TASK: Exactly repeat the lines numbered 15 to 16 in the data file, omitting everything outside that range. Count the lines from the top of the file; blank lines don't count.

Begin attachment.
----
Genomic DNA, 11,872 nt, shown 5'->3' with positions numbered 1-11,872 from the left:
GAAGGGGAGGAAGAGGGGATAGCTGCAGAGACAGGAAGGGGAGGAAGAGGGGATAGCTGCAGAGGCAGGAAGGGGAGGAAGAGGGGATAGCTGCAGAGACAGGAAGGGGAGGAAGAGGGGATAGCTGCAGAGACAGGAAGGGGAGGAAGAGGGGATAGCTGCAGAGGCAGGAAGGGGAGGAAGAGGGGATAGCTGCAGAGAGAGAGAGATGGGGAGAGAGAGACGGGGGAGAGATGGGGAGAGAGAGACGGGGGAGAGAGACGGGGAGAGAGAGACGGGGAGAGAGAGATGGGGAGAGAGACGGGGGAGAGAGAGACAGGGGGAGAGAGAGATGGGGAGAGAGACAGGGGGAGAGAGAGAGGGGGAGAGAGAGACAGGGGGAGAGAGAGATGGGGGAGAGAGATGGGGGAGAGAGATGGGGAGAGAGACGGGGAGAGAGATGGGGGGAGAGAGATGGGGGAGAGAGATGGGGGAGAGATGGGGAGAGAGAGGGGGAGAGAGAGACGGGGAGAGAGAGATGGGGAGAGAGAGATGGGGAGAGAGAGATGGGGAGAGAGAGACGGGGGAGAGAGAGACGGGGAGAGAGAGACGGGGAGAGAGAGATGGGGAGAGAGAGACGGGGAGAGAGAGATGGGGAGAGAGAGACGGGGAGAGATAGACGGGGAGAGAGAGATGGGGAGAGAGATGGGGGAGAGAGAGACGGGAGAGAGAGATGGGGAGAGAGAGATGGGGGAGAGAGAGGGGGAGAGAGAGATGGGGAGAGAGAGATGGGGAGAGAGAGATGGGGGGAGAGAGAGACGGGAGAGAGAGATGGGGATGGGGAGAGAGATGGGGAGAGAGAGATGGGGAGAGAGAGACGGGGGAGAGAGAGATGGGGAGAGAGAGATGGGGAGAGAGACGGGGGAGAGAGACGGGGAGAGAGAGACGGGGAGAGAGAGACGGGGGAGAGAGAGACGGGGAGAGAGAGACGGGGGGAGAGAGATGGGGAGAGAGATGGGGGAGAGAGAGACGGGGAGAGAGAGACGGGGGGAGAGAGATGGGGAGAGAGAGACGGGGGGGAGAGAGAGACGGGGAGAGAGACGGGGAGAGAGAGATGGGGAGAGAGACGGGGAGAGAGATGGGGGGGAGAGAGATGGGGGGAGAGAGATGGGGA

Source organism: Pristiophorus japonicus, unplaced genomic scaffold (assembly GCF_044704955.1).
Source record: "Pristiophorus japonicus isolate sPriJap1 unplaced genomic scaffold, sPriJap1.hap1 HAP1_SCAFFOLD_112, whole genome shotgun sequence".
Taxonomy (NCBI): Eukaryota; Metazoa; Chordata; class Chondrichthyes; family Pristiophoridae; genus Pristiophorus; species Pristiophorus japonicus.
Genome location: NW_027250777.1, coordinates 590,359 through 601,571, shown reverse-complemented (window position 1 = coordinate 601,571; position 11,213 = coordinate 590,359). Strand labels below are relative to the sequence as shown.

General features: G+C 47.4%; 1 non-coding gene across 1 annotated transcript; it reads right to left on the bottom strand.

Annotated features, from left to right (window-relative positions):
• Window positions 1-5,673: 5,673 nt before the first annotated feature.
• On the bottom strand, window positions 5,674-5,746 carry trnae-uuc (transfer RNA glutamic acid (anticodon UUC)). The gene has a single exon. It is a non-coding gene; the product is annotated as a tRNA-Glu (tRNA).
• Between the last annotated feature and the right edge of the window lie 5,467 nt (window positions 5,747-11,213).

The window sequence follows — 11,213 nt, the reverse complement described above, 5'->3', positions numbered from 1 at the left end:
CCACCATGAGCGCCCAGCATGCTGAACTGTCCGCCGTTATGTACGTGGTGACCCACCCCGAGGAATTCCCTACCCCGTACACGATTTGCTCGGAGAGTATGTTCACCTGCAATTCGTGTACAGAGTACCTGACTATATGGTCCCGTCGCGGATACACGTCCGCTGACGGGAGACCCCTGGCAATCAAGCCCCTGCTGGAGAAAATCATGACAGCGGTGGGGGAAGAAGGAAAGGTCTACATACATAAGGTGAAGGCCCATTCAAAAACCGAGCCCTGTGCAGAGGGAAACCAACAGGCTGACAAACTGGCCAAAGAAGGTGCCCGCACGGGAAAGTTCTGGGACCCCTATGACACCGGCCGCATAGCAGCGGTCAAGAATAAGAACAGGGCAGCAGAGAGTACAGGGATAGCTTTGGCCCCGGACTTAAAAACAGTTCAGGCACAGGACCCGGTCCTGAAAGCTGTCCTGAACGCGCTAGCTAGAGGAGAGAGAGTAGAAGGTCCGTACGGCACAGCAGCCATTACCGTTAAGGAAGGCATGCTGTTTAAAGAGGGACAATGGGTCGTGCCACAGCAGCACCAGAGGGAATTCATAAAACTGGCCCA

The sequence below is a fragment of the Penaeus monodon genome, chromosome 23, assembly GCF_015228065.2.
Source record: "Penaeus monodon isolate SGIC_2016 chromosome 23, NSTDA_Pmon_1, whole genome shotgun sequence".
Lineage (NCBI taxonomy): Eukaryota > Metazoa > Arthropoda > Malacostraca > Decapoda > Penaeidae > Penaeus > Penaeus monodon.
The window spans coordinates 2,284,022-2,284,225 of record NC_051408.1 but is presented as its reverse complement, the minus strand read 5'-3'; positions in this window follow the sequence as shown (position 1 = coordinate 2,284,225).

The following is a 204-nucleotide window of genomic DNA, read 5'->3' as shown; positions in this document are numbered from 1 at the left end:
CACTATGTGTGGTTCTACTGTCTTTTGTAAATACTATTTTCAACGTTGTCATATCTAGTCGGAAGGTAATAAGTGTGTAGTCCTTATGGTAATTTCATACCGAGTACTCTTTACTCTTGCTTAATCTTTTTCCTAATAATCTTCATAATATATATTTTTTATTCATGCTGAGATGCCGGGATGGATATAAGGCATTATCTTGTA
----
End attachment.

Source record: "Penaeus monodon isolate SGIC_2016 chromosome 23, NSTDA_Pmon_1, whole genome shotgun sequence".
Lineage (NCBI taxonomy): Eukaryota > Metazoa > Arthropoda > Malacostraca > Decapoda > Penaeidae > Penaeus > Penaeus monodon.